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How Scrivener helps with big projects
Simpler word processors are absolutely fine for writing letters, or even short stories and reports. I find if something is going over 10,000 words, though, Word or Google Docs doesn’t really cut it anymore. It’s not a problem with the software but more to do with my ability to navigate the project file - over 10k and the scrollbar ends up being tiny, and there’s just so many words.
The design of Google Docs or Word makes the project feel bigger and more intimidating. That isn’t helpful when I’m writing a novel. I want to be able to feel the book as a whole, to comprehend it in its entirety as well as sentence-by-sentence.
Scrivener helps me do that, by managing both the macro and the micro.
There are multiple ways to visualise and navigate a large project. On the left is the binder, a simple folder tree. I structure my novels by section and chapter. Hence the opening of Triverse looks like this in the binder:
It’s easy to see the chapter breakdown. I can hop between them with a quick click.
I can even view multiple documents at once. Here I have two chapters open:
I can write into either of them. This is useful when referencing something that has happened previously, while writing new material. Alternatively, I could have some important world building details open in one panel.
Here I have a character profile open while writing from his point of view. A brief chapter synopsis can be seen in the inspector on the right:
At this point you’re starting to see how the program shifts and expands depending on the needs of the project. As long as you introduce yourself to it slowly, it’s easy to pick up.
If you try out the demo, I highly recommend working on a real project during the trial period. It’s the only way to really get a proper feel for how it can benefit your writing.
Scrivener, like any tool, doesn’t directly make me a better writer. But it does get a lot of the procedural faff out of the way, which then enables me to be the best writer I can be. A lot of the technical complexity of novel writing is handled more elegantly, which gives me more space and time to be creative.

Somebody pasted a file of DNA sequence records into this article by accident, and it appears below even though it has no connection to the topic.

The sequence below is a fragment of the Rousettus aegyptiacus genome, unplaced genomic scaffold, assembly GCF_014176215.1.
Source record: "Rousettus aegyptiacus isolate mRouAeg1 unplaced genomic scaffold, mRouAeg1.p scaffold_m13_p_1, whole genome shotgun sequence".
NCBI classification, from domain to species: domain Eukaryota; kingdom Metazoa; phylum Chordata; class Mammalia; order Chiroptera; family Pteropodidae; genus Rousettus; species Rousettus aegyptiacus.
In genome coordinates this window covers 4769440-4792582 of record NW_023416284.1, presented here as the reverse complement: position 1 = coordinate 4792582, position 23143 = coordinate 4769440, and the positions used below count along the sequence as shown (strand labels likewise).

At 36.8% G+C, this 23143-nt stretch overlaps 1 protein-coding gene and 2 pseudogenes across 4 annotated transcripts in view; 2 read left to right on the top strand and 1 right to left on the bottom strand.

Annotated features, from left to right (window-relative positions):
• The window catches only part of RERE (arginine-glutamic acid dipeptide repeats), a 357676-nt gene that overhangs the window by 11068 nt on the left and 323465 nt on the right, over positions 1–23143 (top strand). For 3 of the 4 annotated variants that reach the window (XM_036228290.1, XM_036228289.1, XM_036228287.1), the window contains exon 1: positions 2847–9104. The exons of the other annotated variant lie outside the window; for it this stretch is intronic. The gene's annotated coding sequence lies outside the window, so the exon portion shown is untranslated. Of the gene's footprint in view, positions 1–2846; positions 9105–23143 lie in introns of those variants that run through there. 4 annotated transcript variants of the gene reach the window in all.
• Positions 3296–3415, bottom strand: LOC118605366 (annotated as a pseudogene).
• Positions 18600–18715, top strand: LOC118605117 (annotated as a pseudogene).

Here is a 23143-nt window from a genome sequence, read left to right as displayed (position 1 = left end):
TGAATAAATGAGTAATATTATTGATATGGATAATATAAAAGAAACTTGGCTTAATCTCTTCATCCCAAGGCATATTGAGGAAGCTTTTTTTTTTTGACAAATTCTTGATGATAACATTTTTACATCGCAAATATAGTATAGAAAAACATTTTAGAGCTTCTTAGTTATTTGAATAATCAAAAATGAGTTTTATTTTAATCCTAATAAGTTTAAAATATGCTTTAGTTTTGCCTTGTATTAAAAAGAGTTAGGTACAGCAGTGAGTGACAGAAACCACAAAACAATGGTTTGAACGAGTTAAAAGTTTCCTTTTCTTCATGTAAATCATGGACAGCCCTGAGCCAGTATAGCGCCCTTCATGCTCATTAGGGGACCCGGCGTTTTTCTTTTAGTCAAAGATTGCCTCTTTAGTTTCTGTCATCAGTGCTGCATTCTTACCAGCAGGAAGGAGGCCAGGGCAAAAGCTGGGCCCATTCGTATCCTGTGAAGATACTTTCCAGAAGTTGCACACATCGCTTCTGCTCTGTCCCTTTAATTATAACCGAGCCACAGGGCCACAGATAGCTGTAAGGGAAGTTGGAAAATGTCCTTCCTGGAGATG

Like I say, use whatever you’re most comfortable with - as long as you’re writing, it’s all good. But if you’re struggling to keep track of characters, or have a major project coming up that is feeling a bit daunting, or if you find Word a bit fiddly once you break the 10k mark - well, that might be the point at which to give Scrivener a go.
A mini tour of my Triverse project file
I thought it might be interesting to have a little video tour of Scrivener, rather than just me writing about it in the abstract. This is possibly the jankiest video I’ve ever produced, especially the audio, but if you’ve never used Scrivener it’ll help give an idea of how it slots together:
If you have questions let me know. I’d also be very up for putting together some Scrivener tutorials, if that might be of interest (with a better microphone and camera….).
Anyway, let me know down in the comments if you like Scrivener, hate Scrivener, or haven’t yet given it a go.
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I love Scrivener but, it can be intimidating at first especially if you consider compiling. If you have a large, long running project, it is definitely worth crunching through the learning curve. I always recommend that people considering Scrivener, take a portion of their project and use the tool to see if it meets their needs. Their free trial is very unique. You get the full product for 30 days of writing. This is not 30 calendar days, but 30 days of use. If you us the tool the 1 day, wait a week and start using it again, there are still 29 days left.
I agree that the more you use the tool, the more features you find. I used Scrivener for my book end to end. I used it the write the book and publish it to Amazon as a e-book and paperback. It is an amazing product, especially for the price.
Good thing you didn't go with "Three-World Problem" as I'm reading "The Three Body Problem" (first novel in a sci-fi series) by Liu Cixin. Wouldn't have been deliberate on your part, but you wouldn't want to be that close to the title of a Hugo-winner. I've considered Scrivener for years and jumped on v2 during a sale you told me of. Annoyingly, at that time with that version it tripped my virus scanners and my computer literally refused to install it. Maybe I'll try again with v3, cuz I have projects that are spread across so many single documents... I'll watch the video later today. Jankiest video ever? I dunno, man, I've seen your tutorials (joke, of course). Obviously this is one of the days Substack won't accept paragraph breaks.